means for loosely coupling said compression element to said curvate head of said bone screw, said means being positionable within said annular recesses of said curvate head and said compression element; and
a locking nut, mateable with the threading on the upwardly extending members of the body element, for compressing a rod into the channel of the body, and onto the compression element, thereby imparting a compression force onto the head of the screw which rigidly locked the head against the inwardly tapered surface at the distal lower end of the body element.
Stated alternatively, the present invention is a bone screw for connecting a bone with a rod, said bone screw comprising:
a screw member having a threaded portion and a head, said head having a spherical segment-shaped portion and a recess formed therein;
a receiver member for receiving said head of said screw member and said rod, said receiver member having a first end and a second end, a bore provided in said receiver member between said first and second ends, a hollow spherical portion in said bore for receiving said head at a position inwards of said second end, said receiver member further having a substantially U-shaped cross-section with two free legs which are provided with a thread;
a pressure means having a portion acting on said head, said portion acting on said head including a recess formed therein;
coupling means for loosely coupling said pressure means to said head of said screw member, said coupling means engaging said pressure means and said head at each of said recesses, and
a locking nut screwed onto said thread of said receiver member.
More particularly, the polyaxial screw assembly of the present invention comprises: a cylindrical body portion having a medial channel for receiving a rod; a bone screw having a head which is curvate in shape which is maintained within a bottom end of the cylindrical body; a concentric floating compression element mounted onto the curvate head of the screw; a coupling means, which seats in an annular recess of the screw head, and loosely maintains a mutual engagement of the compression element to the screw head; and a locking nut for engaging the upper portion of the body, which provides compression of the rod onto the coupling element, which in turn locks the head of the screw in the bottom of the body.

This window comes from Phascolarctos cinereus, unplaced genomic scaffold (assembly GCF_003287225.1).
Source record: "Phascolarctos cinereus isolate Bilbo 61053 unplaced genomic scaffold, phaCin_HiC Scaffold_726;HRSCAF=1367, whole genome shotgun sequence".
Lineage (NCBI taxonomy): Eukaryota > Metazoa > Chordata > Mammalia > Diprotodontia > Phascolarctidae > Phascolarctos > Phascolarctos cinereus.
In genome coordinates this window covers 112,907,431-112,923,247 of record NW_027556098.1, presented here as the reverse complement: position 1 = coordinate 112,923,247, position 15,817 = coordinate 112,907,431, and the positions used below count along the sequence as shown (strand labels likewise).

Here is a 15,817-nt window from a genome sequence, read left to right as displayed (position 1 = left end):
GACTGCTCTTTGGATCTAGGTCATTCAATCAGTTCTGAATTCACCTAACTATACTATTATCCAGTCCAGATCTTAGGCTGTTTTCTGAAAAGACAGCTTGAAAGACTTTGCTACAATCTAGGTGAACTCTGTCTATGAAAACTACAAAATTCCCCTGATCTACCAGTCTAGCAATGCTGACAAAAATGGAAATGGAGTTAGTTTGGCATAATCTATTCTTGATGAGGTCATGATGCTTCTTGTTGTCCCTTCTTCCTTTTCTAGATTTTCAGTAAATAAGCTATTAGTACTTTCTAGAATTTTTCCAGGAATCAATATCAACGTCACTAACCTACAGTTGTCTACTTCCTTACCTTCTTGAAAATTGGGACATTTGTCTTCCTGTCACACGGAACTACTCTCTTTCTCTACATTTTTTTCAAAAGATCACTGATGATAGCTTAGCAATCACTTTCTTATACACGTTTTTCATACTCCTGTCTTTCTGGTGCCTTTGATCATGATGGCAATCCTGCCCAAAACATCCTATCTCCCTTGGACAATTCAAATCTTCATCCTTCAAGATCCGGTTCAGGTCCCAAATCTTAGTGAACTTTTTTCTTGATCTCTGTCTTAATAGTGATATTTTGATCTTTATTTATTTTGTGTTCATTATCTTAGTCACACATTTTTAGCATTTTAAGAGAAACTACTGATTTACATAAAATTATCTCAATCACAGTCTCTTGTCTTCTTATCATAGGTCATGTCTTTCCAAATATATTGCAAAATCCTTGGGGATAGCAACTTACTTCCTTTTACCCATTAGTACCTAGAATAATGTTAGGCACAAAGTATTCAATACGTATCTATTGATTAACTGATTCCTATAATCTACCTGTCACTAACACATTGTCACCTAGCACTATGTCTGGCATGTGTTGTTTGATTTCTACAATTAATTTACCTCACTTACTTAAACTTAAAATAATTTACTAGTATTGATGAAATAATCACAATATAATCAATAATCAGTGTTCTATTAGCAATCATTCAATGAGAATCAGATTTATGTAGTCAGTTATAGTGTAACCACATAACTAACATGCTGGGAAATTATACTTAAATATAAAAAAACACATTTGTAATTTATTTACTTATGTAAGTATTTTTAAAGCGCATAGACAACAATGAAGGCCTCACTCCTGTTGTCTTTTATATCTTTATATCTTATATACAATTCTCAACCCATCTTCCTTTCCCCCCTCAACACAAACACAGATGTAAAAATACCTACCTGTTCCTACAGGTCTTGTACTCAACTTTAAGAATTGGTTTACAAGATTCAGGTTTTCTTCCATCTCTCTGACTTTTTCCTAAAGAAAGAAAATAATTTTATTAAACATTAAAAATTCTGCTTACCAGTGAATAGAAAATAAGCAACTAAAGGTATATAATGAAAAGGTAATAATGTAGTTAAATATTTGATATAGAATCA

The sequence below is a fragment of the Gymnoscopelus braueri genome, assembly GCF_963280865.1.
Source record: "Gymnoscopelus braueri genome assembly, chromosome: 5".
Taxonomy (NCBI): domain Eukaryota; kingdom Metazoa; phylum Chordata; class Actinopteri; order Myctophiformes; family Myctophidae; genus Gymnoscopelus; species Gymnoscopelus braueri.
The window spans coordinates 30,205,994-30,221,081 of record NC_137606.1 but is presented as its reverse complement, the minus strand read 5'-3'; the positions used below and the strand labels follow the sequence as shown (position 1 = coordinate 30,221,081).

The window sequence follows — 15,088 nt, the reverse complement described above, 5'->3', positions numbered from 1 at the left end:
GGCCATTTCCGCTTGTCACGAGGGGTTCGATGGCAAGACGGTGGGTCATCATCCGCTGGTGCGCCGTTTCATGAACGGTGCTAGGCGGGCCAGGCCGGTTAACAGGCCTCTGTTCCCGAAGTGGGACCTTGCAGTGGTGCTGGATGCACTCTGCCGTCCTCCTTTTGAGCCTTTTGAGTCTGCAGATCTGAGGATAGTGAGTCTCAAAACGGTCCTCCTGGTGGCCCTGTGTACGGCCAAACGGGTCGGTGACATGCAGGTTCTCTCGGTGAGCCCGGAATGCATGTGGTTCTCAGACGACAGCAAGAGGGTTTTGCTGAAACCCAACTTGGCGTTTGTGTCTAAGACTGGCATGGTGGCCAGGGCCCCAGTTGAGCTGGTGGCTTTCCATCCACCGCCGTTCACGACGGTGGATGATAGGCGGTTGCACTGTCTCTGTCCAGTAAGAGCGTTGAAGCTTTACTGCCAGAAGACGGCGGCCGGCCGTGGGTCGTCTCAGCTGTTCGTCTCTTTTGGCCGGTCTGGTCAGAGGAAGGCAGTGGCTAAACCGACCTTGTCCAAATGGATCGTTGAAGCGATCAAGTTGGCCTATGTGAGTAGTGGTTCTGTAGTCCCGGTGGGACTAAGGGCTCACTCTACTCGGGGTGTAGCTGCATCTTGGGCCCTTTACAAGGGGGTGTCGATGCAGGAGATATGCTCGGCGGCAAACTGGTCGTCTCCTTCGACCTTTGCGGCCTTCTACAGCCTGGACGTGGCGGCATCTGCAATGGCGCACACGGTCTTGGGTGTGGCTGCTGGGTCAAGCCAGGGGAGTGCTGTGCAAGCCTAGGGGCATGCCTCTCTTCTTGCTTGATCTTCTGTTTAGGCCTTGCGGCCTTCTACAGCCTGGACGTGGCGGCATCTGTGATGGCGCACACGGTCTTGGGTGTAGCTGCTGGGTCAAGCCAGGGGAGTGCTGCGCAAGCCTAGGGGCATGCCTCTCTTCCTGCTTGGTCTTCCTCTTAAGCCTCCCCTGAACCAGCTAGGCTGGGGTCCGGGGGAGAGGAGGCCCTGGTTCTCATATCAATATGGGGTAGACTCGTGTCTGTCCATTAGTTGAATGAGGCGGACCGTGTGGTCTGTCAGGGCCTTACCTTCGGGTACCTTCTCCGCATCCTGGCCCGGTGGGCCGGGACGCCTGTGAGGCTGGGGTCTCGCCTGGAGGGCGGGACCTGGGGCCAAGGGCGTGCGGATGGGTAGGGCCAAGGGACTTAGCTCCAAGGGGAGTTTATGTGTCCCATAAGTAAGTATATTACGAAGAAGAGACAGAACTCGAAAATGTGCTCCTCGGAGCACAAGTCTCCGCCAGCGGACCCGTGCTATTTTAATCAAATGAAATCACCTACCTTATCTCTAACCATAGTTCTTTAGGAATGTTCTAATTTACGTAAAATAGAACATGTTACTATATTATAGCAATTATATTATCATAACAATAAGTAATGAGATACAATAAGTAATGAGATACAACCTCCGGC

As introduced above, the body portion may be conceptually divided into three sections. First, there is a lower socket portion for retaining the compression element, the coupling means, and the head of the screw. This lower socket portion further includes an inwardly directed annular lip which supports the head of the screw while permitting the shaft of the screw to extend downwardly and through an axial opening in the base thereof. The opening and the lip are of sufficient dimensions relative to the head and shaft of the screw, that the shaft may extend outwardly from the body at a range of angles relative to the body, said angle including angles which are parallel to the long axis of the body, as well as angles which are not parallel to said axis. The lip further defines an inwardly directed ledge which provides a rotational stop for the floating compression element (see below).
The rod receiving medial portion of the body comprises a channel wherein the rod of the implant apparatus is mounted. More particularly, the walls of the hollow cylindrical body include opposing vertically oriented channels, having curvate bottom surfaces thereof, and which extend downward from the top of the element to a position above the lower portion. The channels divide the walls of the intermediate and upper portions of the cylindrical body into two upwardly extending members, between which the rod receiving channel is disposed.